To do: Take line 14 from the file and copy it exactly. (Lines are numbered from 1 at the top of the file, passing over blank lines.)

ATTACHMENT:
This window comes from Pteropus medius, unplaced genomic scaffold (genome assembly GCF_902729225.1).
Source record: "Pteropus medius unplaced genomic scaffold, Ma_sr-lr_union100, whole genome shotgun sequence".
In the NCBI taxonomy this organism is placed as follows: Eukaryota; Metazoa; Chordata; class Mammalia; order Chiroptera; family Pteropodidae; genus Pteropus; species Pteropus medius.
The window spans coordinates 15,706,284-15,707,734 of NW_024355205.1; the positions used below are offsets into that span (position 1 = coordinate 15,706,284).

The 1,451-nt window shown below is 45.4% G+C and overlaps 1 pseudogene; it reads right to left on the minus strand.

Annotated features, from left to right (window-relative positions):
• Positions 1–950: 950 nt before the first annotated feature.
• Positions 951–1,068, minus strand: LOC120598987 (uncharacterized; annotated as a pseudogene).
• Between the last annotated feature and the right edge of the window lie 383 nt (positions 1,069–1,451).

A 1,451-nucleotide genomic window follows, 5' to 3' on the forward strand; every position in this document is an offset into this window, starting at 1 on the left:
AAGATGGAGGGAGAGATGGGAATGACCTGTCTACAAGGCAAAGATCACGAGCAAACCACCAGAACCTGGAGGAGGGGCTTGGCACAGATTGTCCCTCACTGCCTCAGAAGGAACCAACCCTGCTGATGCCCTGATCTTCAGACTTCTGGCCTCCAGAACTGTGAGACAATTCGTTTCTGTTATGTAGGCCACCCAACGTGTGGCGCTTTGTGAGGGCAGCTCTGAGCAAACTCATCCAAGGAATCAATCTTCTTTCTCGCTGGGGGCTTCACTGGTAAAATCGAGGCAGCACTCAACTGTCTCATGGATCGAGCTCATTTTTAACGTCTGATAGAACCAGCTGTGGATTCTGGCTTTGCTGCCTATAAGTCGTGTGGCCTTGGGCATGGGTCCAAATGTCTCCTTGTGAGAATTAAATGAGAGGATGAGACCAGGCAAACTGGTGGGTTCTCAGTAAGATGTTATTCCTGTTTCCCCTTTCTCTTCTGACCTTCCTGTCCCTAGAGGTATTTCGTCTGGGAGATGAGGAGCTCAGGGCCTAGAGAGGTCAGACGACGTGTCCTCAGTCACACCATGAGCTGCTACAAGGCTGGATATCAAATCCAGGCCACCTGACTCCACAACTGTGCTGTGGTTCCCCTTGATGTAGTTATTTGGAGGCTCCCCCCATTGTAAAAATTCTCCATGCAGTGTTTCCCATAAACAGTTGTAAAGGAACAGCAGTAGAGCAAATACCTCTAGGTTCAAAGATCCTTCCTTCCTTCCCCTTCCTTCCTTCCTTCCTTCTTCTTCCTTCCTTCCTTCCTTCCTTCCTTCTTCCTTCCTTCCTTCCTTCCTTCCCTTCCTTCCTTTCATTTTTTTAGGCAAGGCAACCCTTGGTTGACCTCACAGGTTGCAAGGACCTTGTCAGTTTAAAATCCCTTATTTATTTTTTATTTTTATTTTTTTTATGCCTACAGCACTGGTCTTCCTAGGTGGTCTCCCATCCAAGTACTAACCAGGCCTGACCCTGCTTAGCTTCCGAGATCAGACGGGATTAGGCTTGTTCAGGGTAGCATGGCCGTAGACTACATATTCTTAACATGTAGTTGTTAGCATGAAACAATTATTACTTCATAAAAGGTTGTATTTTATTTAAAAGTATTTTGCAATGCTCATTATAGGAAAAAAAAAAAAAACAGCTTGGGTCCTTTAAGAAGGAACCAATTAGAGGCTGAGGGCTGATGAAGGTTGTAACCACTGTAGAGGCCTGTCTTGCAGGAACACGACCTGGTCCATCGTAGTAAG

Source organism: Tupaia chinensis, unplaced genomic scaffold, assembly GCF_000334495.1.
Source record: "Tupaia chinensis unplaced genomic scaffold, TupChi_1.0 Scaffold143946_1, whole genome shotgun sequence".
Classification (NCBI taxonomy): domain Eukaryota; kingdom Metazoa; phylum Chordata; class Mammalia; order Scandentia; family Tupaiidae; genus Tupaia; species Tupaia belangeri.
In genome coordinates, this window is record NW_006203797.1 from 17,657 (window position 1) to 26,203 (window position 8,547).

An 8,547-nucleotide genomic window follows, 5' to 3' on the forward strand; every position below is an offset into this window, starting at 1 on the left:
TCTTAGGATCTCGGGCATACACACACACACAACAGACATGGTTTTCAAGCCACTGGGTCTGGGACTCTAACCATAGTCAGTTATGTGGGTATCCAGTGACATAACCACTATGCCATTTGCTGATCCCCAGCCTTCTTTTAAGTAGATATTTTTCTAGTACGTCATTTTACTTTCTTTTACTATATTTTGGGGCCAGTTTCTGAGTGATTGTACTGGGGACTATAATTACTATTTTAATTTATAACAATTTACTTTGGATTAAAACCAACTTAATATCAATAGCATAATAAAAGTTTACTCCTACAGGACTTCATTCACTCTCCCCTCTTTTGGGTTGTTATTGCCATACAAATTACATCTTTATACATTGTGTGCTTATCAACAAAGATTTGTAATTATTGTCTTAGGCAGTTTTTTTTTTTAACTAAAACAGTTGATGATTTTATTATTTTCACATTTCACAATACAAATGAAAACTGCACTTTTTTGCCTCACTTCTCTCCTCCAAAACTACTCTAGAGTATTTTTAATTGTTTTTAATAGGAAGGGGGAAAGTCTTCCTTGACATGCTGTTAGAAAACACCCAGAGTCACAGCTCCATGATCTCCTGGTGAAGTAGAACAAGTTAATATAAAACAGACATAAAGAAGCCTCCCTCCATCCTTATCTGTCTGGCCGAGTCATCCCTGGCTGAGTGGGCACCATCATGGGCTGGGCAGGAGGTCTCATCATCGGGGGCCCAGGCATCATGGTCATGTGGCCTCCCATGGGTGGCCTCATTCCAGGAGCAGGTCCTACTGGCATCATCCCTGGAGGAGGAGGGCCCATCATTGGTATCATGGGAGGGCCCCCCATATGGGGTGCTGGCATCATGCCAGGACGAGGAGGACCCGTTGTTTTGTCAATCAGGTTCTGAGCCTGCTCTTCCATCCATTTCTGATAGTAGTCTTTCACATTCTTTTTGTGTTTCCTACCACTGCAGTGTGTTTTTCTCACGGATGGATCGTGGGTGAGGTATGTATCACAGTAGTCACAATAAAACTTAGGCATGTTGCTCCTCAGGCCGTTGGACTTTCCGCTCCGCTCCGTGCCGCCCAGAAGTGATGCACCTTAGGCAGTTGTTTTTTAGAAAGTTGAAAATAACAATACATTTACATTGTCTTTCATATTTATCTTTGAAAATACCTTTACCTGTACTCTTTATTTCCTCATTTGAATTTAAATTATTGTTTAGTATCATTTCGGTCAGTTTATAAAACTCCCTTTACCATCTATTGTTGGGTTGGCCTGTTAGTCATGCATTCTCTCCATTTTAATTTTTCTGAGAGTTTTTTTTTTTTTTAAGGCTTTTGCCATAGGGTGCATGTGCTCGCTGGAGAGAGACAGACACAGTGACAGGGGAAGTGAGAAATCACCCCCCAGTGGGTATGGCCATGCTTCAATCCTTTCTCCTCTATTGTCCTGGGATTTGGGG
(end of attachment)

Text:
Classification (NCBI taxonomy): domain Eukaryota; kingdom Metazoa; phylum Chordata; class Mammalia; order Scandentia; family Tupaiidae; genus Tupaia; species Tupaia belangeri.